It's the perfect hideaway for the millionaire movie fan. Or the wannabe Mafia boss with a sense of tradition.
The real-life 'Godfather House' - the New York home made famous by the 1972 Hollywood classic - has just gone on the market.
And before you ask, yes, the real estate agents have already had their fill of "I'll make them an offer they can't refuse" cracks. Enough to last a lifetime.
However, even the man charged with selling the house, estate agent Joseph R Profaci, couldn't resist a little joke, saying the gourmet kitchen "is to die for".
The five-bedroom, mock-Tudor home on New York's Staten Island was used for the exterior shots of many of the most iconic scenes from the 1972 mob movie classic.
The home's garden (and part of the grounds of the property next-door) were the setting for the famous opening scenes of Godfather I, when Mafia boss Don Vito Corleone's daughter Connie (played by actress Talia Shire) gets married.
The side entrance is where Al Pacino's character Michael encounters Luca Brasi, the hitman who has to practice his speech: "Don Corleone, I am honoured and grateful that you have invited me to your home on this, the wedding day of your daughter."
The last owner remodelled a number of the rooms to match the interiors seen in the Godfather movies, including the Don's office.
The five-bedroom home is on the market with an asking price of $2.9m (€2.3m). And it is expected to go to a movie fan, who might also appreciate its fully-fitted home cinema room.
The Godfather house is one of the most iconic properties in movie history. And while famous movie locations do not come on to the market that often, there have been some recent examples:
The Withnail & I cottage
"We've gone on holiday by mistake!" - one of the many lines from the 1987 cult classic that any fan will be able to quote verbatim.
The setting was Uncle Monty's country retreat - 'Crow Crag' in the movie, 'Sleddale Hall' in real life - a very isolated, run-down farmhouse in the wilds of Cumbria, England.
The movie made the 18th-century farmhouse famous. But also almost destroyed it. Increasing numbers of movie fans were making the pilgrimage to Cumbria to spend boozy nights in the semi-derelict cottage, recreating the fun.
And in 2009, the owners, a local water utility company, put it up for sale, after a campaign was launched to save the iconic house.
The farmhouse was eventually bought at auction by a London-based architect for around €300,000, almost double the guide price. And the new owner has since acted to preserve the property, even running small Withnail & I screenings and wine-tasting evenings for die-hard fans. Uncle Monty would approve.
The Home Alone. . . er, home:
In mid-2012, the Chicago house defended by young Macaulay Culkin in Home Alone was sold for €1.26m. John and Cynthia Abendshien had owned the red-brick colonial-style building since the 1980s, and had been looking for more than $2.4m (€1.9m) for the property. However, they were forced to sell for much less, despite the home's iconic status.
The Scarface mansion, California:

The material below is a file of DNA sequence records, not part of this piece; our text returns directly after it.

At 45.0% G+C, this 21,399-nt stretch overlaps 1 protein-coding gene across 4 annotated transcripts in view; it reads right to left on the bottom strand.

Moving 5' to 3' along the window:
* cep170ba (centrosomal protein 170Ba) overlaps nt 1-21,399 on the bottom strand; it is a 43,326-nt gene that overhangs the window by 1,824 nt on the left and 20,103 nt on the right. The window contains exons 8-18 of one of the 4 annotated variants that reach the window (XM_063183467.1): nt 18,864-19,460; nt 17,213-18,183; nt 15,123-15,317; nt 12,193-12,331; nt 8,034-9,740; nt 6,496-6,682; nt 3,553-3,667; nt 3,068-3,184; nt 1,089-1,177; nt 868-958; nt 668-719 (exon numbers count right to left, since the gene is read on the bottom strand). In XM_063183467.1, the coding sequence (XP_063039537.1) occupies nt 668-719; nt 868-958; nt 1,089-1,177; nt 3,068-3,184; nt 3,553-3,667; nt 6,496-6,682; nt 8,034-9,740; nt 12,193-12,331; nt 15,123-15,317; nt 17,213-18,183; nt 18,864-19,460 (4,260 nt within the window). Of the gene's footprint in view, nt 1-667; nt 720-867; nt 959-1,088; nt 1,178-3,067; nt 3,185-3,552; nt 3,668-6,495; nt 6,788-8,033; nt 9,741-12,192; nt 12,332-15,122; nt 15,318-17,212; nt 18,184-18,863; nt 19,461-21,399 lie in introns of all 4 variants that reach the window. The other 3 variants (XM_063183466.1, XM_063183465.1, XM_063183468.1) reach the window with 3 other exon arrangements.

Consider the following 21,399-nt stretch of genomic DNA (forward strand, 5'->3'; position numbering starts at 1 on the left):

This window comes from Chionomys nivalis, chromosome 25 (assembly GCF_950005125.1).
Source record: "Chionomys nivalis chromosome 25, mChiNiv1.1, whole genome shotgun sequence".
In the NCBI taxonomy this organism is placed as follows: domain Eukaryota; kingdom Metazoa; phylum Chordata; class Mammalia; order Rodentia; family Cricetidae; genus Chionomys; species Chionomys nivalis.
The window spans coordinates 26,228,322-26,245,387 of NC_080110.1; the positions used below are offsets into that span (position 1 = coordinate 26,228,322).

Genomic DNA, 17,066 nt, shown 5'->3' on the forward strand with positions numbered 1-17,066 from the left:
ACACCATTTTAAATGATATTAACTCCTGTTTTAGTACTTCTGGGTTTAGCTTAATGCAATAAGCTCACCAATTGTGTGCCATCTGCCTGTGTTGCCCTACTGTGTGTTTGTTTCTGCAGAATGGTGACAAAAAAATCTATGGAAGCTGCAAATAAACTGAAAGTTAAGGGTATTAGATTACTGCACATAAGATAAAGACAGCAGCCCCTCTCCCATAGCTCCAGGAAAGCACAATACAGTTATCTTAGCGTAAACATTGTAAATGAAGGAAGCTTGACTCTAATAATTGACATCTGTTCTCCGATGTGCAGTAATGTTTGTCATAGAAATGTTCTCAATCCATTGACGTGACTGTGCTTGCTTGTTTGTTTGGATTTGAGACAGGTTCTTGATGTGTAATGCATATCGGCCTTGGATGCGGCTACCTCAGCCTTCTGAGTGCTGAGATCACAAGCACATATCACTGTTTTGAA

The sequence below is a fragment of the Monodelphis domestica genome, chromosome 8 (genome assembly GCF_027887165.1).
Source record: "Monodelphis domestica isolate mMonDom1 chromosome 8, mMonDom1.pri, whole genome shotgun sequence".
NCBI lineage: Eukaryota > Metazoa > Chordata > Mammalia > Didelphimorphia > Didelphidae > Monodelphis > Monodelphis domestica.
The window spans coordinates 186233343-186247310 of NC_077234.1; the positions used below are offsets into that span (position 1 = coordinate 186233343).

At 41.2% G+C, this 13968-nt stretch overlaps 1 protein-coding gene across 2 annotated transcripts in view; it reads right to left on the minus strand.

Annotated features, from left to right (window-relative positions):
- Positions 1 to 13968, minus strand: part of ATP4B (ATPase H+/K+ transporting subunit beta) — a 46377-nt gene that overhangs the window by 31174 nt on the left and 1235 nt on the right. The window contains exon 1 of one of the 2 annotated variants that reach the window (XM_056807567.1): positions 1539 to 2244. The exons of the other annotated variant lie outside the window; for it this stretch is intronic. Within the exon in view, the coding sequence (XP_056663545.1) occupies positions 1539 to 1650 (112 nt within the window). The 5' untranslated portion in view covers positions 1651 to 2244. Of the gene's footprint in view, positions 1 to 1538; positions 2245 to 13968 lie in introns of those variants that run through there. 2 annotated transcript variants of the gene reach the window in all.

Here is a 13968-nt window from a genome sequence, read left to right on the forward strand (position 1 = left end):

"Say hello to my little mock-hacienda!" - as Tony Montana almost but didn't quite say in the early 1980s reboot of the classic gangster tale.
The scene of the final shoot-out between Tony and his former drug-running buddies, the Scarface mansion - really, a property called 'El Fureidis' in California, not Florida - went on the market in 2010 for €27m, before a Russian banker bought it for less than half that price.
The Ferris Bueller house/ferrari garage
No 370 Beech Street, Highland Park, Illinois, USA. The futuristic home to Cameron, best mates with a young man called Ferris Bueller. The glass and wood box was the backdrop for one of the most iconic scenes in the classic tale of 1980s schoolkids who just wanted a day off. The house went on the market for €1m in 2013 and sold to a couple, who loved it for its modernist style rather than the film-connection.
The other Godfather home, 'Beverly House':
It's the Beverly Hills mansion that welcomed John F Kennedy and Jacqueline Kennedy for their honeymoon and starred in both The Godfather and The Bodyguard. And it is currently up for sale for €107m.
The four-acre Beverly House mansion - the setting for The Godfather scene which ended with a horse's head found in the bed - was once available for rent at €550,000 a month. It has 28 bedrooms, 36 bathrooms and a huge pool.
The Amityville Horror home:
The real-life house from the 1979 horror classic is in Tom's River, New Jersey, and went on sale in 2013 for €700,000. It did not find a buyer.
When an architect designs a house for himself or herself, you can take it there will be no shortcuts and everything will have been thought out to the nth degree. You can assume the builder will have had an exacting client, the quality of the finishes will be high, and the house will work in the efficient manner that is a by-product of good design.
Nowhere is the cliché of leafy Foxrock more evident than in the wonderful gardens that encircle Navarone, a four- bedroom detached house on an acre of grounds on Brennanstown Rd., which runs from Cabinteely village up to the crossroads at Glenamuck Rd. To the front of the house stands an enormous blue cedar; there's also a massive willow, a substantial acer and a multitude of other mature trees and shrubs.